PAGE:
In Ivory Coast 31.3% of children aged 5-17 years carry out activities that classify as child labour. Over a fifth of child labourers work in dangerous conditions. Data show that all geographical areas of Ivory Coast are affected by child labour. However, the prevalence of child labour remains highest in the northwest (36.9%), north (36.4%), northeast (28.6%) and west (26.3%).
In Ivory Coast, nearly 50% of the population lives below the national poverty line and live in rural, agriculture-based communities. The country ranks low in the Human Development Index: 171 out of 188 countries. The retention, completion and quality of education poses challenges. Access to pre-school education is extremely limited.
Where do we work
We work in 100 geographic areas in selected villages in three regions: San Pedro, Soubre, Meagui (in the Southwest) Korhogo (in the North) and Abidjan (in the South). The geographic areas have been selected based on child labour prevalence, population density, and the presence of economic sectors targeted (cocoa, mining, domestic work).
To give children the chance to enroll back into school, WNCB partner Save the Children offers Bridging Classes. These special classes, which take place in regular schools, give children who’ve been out of school for a long period, the chance to get to the education level that fits their age. The bridging class is a way to fill the gap and prepares the child for regular, formal school classes and hopefully a bright future.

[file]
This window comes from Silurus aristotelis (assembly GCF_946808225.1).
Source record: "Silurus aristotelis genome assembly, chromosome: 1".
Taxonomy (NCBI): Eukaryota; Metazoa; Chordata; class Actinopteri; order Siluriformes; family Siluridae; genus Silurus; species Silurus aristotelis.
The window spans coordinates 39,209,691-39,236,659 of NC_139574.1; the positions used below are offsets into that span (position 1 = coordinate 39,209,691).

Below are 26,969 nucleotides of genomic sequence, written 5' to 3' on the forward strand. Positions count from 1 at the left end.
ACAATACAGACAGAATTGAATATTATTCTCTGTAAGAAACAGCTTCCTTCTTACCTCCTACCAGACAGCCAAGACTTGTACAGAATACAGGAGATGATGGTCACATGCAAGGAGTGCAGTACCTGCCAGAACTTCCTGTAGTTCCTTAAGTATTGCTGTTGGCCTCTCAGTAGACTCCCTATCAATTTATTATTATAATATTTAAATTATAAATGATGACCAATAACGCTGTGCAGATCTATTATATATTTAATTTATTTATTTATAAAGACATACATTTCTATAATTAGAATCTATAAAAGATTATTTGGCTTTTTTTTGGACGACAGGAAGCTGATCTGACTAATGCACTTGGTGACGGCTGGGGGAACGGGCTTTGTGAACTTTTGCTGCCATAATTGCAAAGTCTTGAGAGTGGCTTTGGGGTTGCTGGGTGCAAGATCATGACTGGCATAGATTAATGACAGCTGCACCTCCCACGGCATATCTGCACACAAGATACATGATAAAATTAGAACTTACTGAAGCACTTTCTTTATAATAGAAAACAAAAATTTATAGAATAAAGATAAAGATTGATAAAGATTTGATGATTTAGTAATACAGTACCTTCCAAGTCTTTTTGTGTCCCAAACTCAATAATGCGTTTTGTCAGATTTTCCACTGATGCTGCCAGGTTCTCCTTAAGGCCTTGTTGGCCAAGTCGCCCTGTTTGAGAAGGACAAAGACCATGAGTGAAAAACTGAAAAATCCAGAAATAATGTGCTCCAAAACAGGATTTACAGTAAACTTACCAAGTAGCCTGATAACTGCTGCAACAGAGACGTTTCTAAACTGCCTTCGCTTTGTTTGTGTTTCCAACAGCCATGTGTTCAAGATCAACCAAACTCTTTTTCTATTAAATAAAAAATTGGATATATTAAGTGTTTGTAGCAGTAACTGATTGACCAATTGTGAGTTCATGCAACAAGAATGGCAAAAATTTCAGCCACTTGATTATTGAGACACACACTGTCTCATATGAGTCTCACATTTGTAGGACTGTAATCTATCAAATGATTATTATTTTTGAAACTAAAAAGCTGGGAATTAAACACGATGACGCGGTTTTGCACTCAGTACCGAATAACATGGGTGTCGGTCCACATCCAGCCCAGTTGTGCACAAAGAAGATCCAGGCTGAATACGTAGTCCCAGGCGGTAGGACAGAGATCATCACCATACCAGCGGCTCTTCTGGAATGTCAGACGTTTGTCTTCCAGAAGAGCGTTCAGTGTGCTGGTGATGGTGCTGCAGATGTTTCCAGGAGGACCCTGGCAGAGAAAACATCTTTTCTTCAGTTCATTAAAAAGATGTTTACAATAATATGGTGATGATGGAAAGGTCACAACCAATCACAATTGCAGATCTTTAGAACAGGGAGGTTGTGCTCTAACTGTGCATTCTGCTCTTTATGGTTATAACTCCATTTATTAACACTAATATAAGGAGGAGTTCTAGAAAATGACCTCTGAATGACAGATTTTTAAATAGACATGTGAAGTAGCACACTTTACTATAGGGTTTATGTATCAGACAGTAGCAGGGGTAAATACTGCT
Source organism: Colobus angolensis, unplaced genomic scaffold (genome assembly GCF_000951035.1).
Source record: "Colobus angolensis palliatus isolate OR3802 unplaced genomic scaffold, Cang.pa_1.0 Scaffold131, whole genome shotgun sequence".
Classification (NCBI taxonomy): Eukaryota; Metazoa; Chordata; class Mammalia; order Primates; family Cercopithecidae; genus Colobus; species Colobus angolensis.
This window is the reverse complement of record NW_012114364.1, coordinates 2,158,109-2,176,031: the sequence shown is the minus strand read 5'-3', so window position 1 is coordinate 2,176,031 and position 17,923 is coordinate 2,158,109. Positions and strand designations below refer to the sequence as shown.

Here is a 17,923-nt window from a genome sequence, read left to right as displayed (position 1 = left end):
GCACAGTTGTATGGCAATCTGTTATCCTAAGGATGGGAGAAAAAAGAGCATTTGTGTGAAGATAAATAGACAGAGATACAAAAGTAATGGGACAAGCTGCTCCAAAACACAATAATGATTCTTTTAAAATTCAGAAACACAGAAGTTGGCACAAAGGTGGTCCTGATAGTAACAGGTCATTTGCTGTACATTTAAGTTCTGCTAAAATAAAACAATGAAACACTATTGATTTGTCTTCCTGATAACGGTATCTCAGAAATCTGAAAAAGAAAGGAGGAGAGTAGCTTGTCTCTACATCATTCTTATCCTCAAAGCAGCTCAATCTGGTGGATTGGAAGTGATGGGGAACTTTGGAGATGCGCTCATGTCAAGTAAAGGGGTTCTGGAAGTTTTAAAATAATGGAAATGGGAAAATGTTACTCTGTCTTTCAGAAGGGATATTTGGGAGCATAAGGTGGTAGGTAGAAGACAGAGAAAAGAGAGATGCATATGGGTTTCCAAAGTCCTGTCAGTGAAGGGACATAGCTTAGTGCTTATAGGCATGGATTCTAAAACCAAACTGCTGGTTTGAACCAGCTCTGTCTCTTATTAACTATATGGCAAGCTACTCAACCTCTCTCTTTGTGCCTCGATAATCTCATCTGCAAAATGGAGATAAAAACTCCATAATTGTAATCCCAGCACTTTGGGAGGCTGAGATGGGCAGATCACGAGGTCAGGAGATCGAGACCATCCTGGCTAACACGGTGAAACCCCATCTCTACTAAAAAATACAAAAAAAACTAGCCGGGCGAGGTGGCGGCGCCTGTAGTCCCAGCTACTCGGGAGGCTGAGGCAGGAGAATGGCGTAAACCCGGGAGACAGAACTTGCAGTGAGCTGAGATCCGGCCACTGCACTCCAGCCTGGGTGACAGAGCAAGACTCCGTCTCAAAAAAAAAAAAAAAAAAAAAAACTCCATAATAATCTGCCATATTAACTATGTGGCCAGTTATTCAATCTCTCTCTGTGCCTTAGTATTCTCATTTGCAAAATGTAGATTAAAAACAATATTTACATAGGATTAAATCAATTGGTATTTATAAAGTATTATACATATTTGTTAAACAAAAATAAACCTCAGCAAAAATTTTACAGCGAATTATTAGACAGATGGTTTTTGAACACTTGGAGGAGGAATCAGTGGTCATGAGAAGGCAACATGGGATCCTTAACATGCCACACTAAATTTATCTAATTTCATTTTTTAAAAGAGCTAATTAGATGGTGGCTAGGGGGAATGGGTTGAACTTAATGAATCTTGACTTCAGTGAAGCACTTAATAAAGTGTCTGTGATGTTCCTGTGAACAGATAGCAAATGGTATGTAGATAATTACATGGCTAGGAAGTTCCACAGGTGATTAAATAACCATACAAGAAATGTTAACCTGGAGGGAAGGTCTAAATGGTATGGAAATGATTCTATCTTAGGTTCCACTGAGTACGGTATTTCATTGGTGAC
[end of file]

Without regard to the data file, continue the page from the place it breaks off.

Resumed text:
The story of Sarah
Sarah belongs to a family of six brothers and four sisters. Even though she is very bright, she never had access to school. From a very young age, she was working in the fields with her parents, doing hard work. Not going to school resulted made her sad and rebellious.
Aside from her poor diet and difficulties accessing health care services, Sarah’s biggest problem was realizing that her future would be being a housewife, locked in a rural environment devoid of any social and health infrastructures.
When Save the Children set up bridging classes in her community, and Sarah enrolled into a bridging class. In doing so, caught up on years’ worth of schooling. Since then, Sarah has completed the bridging class program and is now enrolled into a formal school.
Sarah now has the chance, like other children of her age, to escape working in the cacao fields and pursue another future, other dreams, which in her case is that of becoming a midwife one day, to take care of pregnant women and give life to children.